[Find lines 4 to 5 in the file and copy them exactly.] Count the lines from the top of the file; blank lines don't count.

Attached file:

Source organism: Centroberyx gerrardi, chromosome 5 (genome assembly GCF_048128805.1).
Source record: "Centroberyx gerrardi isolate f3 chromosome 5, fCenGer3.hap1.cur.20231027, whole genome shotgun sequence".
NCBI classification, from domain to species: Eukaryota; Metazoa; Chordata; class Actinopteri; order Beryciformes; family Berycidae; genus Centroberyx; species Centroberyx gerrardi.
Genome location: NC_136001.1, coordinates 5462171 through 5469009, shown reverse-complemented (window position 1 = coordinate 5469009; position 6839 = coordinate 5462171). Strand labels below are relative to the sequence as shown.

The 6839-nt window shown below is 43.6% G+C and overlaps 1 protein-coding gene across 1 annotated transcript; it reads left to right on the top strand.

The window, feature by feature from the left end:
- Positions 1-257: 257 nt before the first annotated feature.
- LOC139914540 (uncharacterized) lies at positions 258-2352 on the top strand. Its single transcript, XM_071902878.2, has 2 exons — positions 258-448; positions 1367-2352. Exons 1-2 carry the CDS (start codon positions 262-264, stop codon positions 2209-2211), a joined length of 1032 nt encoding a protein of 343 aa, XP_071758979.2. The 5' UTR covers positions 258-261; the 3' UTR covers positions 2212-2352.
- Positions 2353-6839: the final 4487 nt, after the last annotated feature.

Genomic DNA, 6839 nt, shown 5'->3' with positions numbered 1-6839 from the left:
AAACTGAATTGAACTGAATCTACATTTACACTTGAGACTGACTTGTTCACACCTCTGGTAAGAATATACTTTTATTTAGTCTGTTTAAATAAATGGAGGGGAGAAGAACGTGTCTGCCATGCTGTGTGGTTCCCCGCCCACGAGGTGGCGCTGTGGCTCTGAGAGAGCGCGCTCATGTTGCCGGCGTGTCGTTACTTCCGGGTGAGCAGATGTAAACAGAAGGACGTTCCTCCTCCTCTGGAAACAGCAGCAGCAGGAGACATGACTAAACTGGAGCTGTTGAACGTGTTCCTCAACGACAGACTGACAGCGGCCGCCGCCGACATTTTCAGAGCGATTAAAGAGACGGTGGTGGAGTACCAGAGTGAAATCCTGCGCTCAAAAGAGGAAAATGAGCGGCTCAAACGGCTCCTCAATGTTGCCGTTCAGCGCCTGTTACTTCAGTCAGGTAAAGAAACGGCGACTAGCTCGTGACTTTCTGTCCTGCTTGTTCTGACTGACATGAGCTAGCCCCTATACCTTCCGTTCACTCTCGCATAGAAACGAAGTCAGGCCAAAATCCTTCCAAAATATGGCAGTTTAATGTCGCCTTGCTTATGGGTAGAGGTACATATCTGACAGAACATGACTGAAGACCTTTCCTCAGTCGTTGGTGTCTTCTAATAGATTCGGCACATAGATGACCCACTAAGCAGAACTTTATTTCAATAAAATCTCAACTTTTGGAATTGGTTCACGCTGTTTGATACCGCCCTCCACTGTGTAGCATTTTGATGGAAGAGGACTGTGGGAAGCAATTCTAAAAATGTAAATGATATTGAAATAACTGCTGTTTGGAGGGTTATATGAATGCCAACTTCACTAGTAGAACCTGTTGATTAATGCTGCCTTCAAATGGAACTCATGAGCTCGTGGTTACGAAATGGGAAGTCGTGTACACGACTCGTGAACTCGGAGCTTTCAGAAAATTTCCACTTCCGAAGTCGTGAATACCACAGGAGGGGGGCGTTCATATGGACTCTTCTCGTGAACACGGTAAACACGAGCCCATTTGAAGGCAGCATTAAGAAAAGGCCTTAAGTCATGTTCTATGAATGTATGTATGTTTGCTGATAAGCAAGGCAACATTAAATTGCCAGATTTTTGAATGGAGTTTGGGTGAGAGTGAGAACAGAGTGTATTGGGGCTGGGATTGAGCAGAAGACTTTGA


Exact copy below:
Genome location: NC_136001.1, coordinates 5462171 through 5469009, shown reverse-complemented (window position 1 = coordinate 5469009; position 6839 = coordinate 5462171). Strand labels below are relative to the sequence as shown.

The 6839-nt window shown below is 43.6% G+C and overlaps 1 protein-coding gene across 1 annotated transcript; it reads left to right on the top strand.